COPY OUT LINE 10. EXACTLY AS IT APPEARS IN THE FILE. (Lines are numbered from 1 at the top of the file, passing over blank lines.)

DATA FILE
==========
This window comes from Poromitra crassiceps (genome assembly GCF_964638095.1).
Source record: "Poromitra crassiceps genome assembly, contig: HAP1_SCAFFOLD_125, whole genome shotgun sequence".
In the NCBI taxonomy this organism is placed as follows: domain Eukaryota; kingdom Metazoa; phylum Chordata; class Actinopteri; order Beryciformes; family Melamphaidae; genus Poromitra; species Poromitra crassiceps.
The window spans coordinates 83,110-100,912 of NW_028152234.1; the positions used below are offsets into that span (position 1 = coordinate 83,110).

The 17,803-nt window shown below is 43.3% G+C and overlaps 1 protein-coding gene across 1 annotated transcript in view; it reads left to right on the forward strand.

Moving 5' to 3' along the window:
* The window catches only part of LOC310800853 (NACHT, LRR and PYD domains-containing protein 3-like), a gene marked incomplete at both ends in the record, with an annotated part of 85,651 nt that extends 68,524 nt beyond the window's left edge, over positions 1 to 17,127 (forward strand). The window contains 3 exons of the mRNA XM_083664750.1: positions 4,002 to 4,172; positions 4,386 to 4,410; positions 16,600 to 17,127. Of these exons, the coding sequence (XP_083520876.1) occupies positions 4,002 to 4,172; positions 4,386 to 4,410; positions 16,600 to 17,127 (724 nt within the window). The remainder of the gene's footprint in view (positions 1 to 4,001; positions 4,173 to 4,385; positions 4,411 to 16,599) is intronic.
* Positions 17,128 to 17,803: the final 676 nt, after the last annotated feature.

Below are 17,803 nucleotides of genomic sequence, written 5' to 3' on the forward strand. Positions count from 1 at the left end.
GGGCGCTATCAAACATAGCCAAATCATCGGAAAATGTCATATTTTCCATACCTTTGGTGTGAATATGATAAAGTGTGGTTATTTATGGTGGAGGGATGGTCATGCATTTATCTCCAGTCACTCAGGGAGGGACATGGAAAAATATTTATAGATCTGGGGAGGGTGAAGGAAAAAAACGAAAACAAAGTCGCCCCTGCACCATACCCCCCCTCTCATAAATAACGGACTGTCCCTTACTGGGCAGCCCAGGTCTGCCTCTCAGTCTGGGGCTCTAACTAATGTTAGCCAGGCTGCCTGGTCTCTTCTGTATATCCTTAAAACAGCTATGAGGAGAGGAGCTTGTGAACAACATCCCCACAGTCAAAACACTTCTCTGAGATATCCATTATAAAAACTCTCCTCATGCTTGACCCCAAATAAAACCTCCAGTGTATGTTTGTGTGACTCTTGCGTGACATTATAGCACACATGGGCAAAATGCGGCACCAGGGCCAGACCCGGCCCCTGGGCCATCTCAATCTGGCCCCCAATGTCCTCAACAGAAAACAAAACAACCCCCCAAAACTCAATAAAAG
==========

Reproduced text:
GGGCGCTATCAAACATAGCCAAATCATCGGAAAATGTCATATTTTCCATACCTTTGGTGTGAATATGATAAAGTGTGGTTATTTATGGTGGAGGGATGGTCATGCATTTATCTCCAGTCACTCAGGGAGGGACATGGAAAAATATTTATAGATCTGGGGAGGGTGAAGGAAAAAAACGAAAACAAAGTCGCCCCTGCACCATACCCCCCCTCTCATAAATAACGGACTGTCCCTTACTGGGCAGCCCAGGTCTGCCTCTCAGTCTGGGGCTCTAACTAATGTTAGCCAGGCTGCCTGGTCTCTTCTGTATATCCTTAAAACAGCTATGAGGAGAGGAGCTTGTGAACAACATCCCCACAGTCAAAACACTTCTCTGAGATATCCATTATAAAAACTCTCCTCATGCTTGACCCCAAATAAAACCTCCAGTGTATGTTTGTGTGACTCTTGCGTGACATTATAGCACACATGGGCAAAATGCGGCACCAGGGCCAGACCCGGCCCCTGGGCCATCTCAATCTGGCCCCCAATGTCCTCAACAGAAAACAAAACAACCCCCCAAAACTCAATAAAAG